“I have never heard of such a thing,” Kristoph declared. “But it is a simple, natural explanation for what had seemed so much more sinister. We shall be at the Forum in time for breakfast, after all.”

The pure white city of Athenica actually looked quite beautiful rising up out of the snow, its spires and domes against the sky making it look like the citadel of an ice god or some such mythical being. Kristoph allowed himself a few moments imagining that before bringing his thoughts around to the reason for his official visit to the city.

The Athenican Breakfast was partly ceremonial, partly an informal meeting with those of the High Councillors who either lived on the southern continent or who were prepared to cross the straits for the occasion. It was one of the more enjoyable dates on the Lord High President’s calendar. Marion had joined him in the past, but he was determined that she should stay at home today.

Besides, Rodan was pleased and excited to come with him. She held herself proudly as she walked at his side from the limousine to the great portal of the Forum – the magnificent arched doorway to the building that effectively served as a regional council for the southern continent, subject only to the High Council in the Panopticon itself.

In the marble Hall of Whispers, so-called because even the slightest murmur resounded loudly around the domed ceiling, they were met by a silent phalanx of Presidential Guards with soft fabric covers on their boots so that they made no noise when they snapped to attention. The Lord High President and his party walked upon a soft-pile red carpet to the middle of the hall where they were formally met by the Prefect of Athenica and his lieutenants.

The greetings were made telepathically, a series of nods, hand gestures and facial expressions the only outward sign that anything was happening.

To anyone without psychic faculties the greetings looked thoroughly absurd. Marion always found it ludicrous and had to practice keeping a straight face. Rodan had no such difficulties. She followed the proceedings easily and played her own part, bowing her head when the Prefect greeted her as the President’s companion for the morning.

These formalities over, they passed beyond the hall to where normal conversation was possible without it becoming an endlessly echoing cacophony. The Prefect escorted his VIP guests to the grand banqueting hall where the lesser guests were waiting.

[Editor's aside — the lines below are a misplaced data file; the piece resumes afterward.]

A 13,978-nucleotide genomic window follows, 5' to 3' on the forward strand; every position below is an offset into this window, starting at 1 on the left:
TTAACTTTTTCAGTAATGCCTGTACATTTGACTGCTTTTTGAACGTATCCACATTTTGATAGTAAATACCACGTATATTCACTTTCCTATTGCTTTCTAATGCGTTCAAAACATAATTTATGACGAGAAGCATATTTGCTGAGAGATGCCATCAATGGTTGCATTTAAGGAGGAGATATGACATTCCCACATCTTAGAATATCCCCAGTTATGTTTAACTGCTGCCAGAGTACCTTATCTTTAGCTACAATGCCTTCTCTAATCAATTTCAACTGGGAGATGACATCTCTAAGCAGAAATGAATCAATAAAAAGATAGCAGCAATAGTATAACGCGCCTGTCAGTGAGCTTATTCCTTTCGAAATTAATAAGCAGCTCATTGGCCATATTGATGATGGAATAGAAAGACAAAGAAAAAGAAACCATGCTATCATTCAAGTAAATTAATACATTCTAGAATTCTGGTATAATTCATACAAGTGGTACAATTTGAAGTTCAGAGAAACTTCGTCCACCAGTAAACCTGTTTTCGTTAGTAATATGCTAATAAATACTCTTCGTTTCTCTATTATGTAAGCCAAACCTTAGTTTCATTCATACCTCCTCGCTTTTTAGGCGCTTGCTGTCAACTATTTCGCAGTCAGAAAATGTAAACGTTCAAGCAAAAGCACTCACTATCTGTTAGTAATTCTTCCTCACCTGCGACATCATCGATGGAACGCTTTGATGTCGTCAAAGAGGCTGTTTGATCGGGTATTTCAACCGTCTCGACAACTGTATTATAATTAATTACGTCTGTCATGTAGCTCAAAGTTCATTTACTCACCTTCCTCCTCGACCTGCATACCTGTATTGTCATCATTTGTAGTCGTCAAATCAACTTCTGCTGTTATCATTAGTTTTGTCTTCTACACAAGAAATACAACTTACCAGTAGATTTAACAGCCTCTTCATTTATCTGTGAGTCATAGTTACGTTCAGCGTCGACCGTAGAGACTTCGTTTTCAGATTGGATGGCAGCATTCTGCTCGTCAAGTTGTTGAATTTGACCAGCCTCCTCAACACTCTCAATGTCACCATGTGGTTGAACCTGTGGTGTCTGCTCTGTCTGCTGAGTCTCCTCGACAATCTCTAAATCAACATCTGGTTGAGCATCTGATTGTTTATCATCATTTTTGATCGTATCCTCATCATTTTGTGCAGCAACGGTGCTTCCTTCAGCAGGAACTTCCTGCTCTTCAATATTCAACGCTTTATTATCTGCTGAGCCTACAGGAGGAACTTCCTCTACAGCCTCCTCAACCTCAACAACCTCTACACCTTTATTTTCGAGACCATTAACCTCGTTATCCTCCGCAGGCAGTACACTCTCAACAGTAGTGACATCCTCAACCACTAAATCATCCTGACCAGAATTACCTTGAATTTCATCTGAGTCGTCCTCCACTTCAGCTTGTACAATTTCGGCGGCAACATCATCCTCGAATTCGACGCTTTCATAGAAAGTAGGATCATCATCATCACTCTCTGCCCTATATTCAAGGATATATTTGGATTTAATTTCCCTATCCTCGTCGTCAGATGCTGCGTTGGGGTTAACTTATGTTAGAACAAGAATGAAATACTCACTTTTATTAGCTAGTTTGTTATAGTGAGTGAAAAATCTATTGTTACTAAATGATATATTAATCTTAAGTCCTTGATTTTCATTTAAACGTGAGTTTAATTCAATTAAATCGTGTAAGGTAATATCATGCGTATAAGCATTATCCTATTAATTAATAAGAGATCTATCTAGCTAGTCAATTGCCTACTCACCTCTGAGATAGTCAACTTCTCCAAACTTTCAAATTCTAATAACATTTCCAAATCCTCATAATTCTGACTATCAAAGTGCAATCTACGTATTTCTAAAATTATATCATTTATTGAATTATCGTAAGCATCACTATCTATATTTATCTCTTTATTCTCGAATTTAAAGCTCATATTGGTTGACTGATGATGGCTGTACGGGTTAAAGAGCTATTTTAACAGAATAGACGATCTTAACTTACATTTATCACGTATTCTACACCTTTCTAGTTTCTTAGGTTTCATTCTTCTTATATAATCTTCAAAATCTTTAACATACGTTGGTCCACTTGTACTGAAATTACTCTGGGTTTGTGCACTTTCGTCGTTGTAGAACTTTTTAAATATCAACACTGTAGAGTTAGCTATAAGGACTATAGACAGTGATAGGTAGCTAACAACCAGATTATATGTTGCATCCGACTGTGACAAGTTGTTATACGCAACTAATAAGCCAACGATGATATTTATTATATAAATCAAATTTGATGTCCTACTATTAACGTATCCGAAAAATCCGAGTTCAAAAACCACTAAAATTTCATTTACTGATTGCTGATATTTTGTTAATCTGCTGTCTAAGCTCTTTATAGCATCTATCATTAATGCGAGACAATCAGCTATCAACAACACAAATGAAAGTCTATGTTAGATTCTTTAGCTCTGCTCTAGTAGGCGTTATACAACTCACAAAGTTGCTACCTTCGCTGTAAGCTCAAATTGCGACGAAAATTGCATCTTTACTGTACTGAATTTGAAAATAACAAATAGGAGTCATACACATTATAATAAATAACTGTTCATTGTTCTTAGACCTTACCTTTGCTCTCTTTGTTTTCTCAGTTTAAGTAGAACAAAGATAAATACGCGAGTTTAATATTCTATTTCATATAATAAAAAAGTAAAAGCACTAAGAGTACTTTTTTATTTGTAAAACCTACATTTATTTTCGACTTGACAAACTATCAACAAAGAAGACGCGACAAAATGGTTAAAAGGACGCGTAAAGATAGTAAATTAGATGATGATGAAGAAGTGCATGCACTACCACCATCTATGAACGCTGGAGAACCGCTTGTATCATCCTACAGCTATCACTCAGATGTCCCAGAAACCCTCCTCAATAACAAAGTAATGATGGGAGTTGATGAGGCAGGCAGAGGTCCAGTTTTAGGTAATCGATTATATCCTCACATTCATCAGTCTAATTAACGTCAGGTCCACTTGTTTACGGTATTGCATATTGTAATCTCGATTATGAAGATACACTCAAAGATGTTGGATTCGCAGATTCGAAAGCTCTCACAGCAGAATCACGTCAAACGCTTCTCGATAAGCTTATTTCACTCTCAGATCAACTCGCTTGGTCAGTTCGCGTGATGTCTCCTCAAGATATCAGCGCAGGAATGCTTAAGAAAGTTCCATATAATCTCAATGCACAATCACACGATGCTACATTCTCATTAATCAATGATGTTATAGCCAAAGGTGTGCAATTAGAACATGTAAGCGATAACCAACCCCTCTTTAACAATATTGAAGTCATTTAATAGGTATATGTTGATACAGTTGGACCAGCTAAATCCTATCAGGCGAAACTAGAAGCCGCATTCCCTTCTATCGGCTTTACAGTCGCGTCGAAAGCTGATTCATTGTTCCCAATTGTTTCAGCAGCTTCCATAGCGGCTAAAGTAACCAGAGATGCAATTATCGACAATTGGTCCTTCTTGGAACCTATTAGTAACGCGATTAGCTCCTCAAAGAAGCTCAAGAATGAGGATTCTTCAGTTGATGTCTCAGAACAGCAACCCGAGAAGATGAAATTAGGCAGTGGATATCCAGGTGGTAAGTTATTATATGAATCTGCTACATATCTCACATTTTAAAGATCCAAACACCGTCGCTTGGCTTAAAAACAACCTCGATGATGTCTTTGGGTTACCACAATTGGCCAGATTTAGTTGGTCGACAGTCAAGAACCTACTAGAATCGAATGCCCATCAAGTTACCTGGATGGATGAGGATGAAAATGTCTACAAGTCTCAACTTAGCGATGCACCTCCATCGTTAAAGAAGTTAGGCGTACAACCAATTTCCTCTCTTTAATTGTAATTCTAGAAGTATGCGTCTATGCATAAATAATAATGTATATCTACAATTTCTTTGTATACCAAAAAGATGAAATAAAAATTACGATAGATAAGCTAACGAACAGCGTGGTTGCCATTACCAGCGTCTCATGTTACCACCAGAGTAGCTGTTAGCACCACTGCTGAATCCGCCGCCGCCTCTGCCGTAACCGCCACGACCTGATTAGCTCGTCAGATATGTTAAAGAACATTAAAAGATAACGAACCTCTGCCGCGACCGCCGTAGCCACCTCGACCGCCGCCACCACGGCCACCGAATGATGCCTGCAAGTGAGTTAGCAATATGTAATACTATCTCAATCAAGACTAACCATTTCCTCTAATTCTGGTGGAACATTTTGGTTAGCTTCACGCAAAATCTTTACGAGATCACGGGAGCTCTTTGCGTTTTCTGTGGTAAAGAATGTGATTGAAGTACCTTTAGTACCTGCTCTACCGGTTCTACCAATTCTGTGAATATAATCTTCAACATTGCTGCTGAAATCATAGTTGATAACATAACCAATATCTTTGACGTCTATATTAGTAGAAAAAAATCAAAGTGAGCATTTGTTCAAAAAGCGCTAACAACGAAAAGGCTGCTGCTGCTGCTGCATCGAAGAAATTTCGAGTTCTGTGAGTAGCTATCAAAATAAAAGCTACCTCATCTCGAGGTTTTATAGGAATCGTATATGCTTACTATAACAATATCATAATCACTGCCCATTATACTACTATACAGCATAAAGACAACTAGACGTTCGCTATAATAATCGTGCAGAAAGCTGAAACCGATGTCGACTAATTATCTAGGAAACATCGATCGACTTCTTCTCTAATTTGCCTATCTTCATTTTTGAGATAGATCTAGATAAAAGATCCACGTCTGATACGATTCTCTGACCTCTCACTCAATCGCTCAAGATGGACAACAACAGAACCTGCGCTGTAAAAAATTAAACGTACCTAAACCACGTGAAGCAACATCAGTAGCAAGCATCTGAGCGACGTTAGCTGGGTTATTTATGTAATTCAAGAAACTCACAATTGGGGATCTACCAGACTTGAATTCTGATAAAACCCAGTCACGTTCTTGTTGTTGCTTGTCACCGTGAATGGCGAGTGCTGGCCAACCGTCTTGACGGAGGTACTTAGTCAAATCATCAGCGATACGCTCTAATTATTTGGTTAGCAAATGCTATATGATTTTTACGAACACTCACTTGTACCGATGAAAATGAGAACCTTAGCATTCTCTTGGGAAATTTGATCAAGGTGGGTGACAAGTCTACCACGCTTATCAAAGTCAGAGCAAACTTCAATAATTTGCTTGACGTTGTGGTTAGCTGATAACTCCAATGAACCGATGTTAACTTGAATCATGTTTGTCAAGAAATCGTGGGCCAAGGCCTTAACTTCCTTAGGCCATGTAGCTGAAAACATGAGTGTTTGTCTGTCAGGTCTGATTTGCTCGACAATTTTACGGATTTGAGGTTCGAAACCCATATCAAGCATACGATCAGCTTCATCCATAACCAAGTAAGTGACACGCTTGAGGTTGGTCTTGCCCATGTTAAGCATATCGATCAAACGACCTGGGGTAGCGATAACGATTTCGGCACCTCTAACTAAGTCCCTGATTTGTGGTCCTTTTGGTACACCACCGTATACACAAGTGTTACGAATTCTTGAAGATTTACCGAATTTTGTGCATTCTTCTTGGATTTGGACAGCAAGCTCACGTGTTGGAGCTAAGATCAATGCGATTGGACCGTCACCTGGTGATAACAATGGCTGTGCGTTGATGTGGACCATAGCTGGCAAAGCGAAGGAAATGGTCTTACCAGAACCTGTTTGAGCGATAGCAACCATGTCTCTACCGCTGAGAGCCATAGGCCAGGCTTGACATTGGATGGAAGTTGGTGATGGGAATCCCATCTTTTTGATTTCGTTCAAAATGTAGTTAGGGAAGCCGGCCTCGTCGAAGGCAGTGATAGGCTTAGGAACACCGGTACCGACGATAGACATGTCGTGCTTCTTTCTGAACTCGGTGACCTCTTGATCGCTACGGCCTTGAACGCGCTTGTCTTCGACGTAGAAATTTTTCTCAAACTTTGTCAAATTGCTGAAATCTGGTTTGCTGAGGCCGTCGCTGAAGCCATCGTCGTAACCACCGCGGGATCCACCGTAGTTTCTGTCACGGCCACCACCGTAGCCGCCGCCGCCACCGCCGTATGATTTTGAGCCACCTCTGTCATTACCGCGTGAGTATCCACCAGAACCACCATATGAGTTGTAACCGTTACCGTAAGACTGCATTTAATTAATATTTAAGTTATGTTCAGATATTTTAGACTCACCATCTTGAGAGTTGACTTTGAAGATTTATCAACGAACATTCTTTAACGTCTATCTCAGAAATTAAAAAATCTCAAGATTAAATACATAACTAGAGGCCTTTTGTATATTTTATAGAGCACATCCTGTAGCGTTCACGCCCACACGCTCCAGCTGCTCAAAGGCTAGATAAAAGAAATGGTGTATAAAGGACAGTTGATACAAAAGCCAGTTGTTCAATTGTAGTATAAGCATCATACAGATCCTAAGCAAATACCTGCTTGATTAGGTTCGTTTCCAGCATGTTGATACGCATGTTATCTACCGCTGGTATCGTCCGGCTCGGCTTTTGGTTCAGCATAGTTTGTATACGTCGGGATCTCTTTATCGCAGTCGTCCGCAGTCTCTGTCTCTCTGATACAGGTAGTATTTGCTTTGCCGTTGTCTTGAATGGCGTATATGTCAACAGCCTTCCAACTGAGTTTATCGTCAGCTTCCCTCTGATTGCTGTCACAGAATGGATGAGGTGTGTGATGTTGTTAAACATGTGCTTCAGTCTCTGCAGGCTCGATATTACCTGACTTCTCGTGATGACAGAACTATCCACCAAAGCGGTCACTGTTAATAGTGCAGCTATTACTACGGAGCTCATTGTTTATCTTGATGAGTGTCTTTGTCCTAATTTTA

The long, wide table was set with fine silver and china and sparkling drinking glasses. The Seal of Rassilon and the Great Flag of Gallifrey – red and black with the seal in gold in the centre - hung from the ceiling above the Lord High President’s seat at the head of the table.

Rodan’s place was at his left hand side. A cushion had been placed on the chair to raise her up a little, but she stood behind it first while her foster father and his fellow Time Lords recited the Oath of Rassilon, the sacred vow all loyal men and women of Gallifrey knew by heart.

“I swear to protect the ancient law of Gallifrey, with all my might and main, and will to the end of my days, with justice and honour, tender my actions and my thoughts.”

That done, they sat, and the breakfast was brought to the table by staff wearing the Seal of Rassilon on their white serving robes. They began with a dish of saffron rice and kidneys in a piquant sauce followed by plate sized ham steaks and Eggs Benedict. This was rounded off with coffee and toasted barley bread with butter and snow honey.

Snow honey was a delicacy that was only produced in a small area near Athenica where honey trees grew. The sap was collected only when snow was on the ground and the trees dormant. A little refining turned it into a thick, golden, sweet honey that tasted just like the kind produced in the summer months by bees, but was far more expensive and exclusive.

Rodan thought barley bread and honey was delicious, and well worth the trouble of listening to some thoroughly boring political talk throughout the breakfast. The Prefect was commanding the Lord High President’s attention for much of the time with a proposal to give the southern continent some limited political autonomy – the power to levy taxes separate from the northern continent and other ideas.

“There is no need,” Kristoph answered. “The southern continent does not lack anything that the land across the straits has. Indeed, the owners of the larger demesnes already pay the highest taxes since many of them are the wealthiest Oldbloods….”